The empiricism and small team models within the Scrum Framework are scalable, as teams of teams. But large organizations represent complex systems that required additional ways of thinking to deal with network density issues that make communications, integrations, and dependencies much more challenging to manage.

The question then becomes, how to do it?


In any system, the number of potential connections (PC) between the nodes (n) that make up a system expands exponentially, per the equation
PC=n*(n-1) / 2.
Network density (ND) is the ratio of actual connections (AC) to potential connections (PC).  i.e.,  ND = AC / PC.
For the purpose of this article, organizations consisting of multiple agile teams are real-world examples of systems and both people and teams can act as interconnected nodes within the larger business system.  






Scaled Scrum and Lean-Agile Strategies

As it turns out, several strategies evolved to enable agility across large product organizations and also to support enterprise-wide business agility initiatives.  Some scaling strategies deal more strictly with large software development projects. Others incorporate systems thinking and lean development practices to implement business agility across all value creation and value delivery activities on an enterprise scale.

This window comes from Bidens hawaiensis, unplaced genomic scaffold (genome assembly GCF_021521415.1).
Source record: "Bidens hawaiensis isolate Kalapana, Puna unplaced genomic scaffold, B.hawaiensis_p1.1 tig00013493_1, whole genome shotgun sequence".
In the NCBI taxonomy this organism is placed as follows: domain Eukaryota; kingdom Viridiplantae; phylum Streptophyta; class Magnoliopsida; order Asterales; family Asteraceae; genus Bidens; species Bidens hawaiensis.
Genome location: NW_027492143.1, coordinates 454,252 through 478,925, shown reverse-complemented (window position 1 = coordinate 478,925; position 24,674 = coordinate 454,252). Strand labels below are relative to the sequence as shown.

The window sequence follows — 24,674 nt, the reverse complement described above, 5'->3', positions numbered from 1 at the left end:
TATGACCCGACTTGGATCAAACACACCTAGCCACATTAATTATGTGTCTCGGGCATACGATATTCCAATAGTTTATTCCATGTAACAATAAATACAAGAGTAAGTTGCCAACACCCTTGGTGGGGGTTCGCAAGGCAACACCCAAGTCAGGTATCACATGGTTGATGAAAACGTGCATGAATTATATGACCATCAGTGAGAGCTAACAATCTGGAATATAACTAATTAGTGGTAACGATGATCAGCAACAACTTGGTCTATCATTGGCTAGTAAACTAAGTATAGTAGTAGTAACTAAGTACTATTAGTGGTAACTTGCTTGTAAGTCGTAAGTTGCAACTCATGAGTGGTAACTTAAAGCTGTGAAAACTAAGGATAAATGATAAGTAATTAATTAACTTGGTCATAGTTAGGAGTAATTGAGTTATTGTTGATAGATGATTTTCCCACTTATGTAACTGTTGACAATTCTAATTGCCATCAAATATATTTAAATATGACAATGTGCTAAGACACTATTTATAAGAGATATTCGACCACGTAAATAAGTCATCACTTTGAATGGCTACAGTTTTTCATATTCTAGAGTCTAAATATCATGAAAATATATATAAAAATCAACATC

A shortlist of leading scaled Scrum and Lean-Agile practices include the following:

  • Scrum-of-Scrums – the original Scrum scaling strategy as a team of teams.
  • Scrum-At-Scale – An extension to the Scrum Guide that scales the basic Scrum of Scrums concepts enterprise-wide and across business domains with minimum viable bureaucracy (MVB) via scale-free architectures.